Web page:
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'Blue Numbers' Facts, Holocaust Facts

June 18, 1989

The Times' review of Bruce Goldsmith's "Blue Numbers" (Book Review, May 28) contained a number of apparent factual errors. In a letter to The Times, Goldsmith objects:

"I can understand people not responding to ("Blue Numbers") favorably and even hating it, as your reviewer obviously did. But his attempt to support his dislike of my work by attacking specific details as factually inaccurate is in this instance not simply absurd but destructive."

In what follows, a paragraph from Ronald Florence's review (reprinted in italic) is divided into three parts, each of which is followed by citations or comments from Goldsmith.

The Holocaust is not terra incognita. To make a novel of Holocaust survivors (real or imagined) convincing, an author has to get his facts right. Sandy and his new love Paula's parents are supposed to have been German Jews who were at Auschwitz. Auschwitz-Birkenau processed Jews from Eastern and Southeastern Europe, not German Jews.

Martin Gilbert, "The Holocaust" (Henry Holt & Co., 1985): "On July 15 the first two thousand deportees were sent from Holland to Auschwitz. Most of them were German Jews who had found refuge in Holland between 1933 and 1939."

Sandy's father is a German Jew who speaks with no trace of German, but the "cadence of his speech was distinctly Eastern European." Goldsmith even tosses an occasional tochus or bubkes into the father's speech for emphasis. It's a nice touch, but German Jews do not speak Yiddish.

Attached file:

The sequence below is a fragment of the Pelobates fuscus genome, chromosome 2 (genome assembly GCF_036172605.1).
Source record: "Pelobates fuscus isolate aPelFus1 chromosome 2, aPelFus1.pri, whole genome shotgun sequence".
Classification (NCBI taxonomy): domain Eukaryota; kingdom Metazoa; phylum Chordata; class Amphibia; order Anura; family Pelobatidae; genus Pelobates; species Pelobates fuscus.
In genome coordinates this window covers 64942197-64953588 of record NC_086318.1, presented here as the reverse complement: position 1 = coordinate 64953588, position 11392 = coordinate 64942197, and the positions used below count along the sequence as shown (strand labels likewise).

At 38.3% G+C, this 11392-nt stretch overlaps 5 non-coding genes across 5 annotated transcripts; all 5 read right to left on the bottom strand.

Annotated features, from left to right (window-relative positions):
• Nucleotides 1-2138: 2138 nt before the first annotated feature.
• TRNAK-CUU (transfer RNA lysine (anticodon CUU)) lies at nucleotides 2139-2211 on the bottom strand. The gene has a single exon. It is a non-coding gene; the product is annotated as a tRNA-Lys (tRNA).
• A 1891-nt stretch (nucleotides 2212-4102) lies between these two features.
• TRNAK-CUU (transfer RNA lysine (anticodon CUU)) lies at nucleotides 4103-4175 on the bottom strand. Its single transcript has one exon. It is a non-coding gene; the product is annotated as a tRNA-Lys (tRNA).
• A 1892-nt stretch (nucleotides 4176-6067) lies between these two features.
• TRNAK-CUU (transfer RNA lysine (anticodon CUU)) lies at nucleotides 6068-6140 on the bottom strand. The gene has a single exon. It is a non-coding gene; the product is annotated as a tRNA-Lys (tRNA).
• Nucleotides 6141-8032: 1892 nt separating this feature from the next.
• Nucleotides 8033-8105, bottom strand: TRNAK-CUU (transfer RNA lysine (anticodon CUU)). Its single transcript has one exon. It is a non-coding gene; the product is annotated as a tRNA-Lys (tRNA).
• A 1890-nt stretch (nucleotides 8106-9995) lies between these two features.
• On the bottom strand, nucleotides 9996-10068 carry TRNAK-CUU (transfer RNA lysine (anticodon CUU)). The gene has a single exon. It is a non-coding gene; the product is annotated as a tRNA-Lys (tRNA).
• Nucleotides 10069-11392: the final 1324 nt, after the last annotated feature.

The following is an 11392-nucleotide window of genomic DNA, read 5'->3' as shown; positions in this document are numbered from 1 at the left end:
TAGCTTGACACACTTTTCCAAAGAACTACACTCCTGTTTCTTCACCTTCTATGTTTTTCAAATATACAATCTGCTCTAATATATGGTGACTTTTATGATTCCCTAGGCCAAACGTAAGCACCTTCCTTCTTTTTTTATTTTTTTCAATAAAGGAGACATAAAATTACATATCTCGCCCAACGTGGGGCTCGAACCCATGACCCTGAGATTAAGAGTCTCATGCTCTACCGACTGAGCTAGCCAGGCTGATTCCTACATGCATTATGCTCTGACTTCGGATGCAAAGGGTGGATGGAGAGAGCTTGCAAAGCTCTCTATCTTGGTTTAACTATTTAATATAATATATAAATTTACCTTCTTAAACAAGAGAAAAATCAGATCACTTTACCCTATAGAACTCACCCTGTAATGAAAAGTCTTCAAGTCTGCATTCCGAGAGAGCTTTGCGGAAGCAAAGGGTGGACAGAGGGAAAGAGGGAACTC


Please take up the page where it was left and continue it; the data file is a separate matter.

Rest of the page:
Goldsmith: "Some German Jews may not speak Yiddish, but a huge number do. If you'd like, I can bring some down to your office at the Times."

Even the tattooed number is suspect. Jewish tattoos began with the letter "J" for Jude.

Primo Levi, "The Drowned and the Saved" (Summit Books, 1988): "The number of a Jew, starting in May 1944 (that is, with the mass arrival of Hungarian Jews) had to be preceded by an A, which shortly after was replaced by a B."

Later in the review Florence writes:

(Paula's) own parents are supposedly natives of Auschwitz, yet she never questions how this 32-year-old man (Sandy) could have been at the camp 40 years before she meets him.

Goldsmith comments:

"The story takes place during the summer of 1973. Sandy is described over and over again in the book as appearing to be 10 years older than his true age which is 32. This means Paula believes him to be 42. In Paula's eyes, Sandy would have been born in 1931, making Sandy 13 years old in 1944 when he was supposed to have been in Auschwitz. I have a friend who was in Auschwitz at that age and that time, so I know it's possible to survive.

"The last sentence of the review reads: 'Let's hope that the next time he does his homework first, gets his facts straight. . . ." I believe with the evidence I've supplied you can see that my facts have always been straight and that it's your reviewer who's wrong. The man spent fully one-third of the review attacking facts which were correct to begin with."

--Editor Ronald Florence's review bothered me, as it was full of petty, hostile and irrelevant comments. Florence missed the impact of Goldsmith's main character being swept into a personal holocaust of his own, vividly set in contemporary Southern California. Please review the reviewer.



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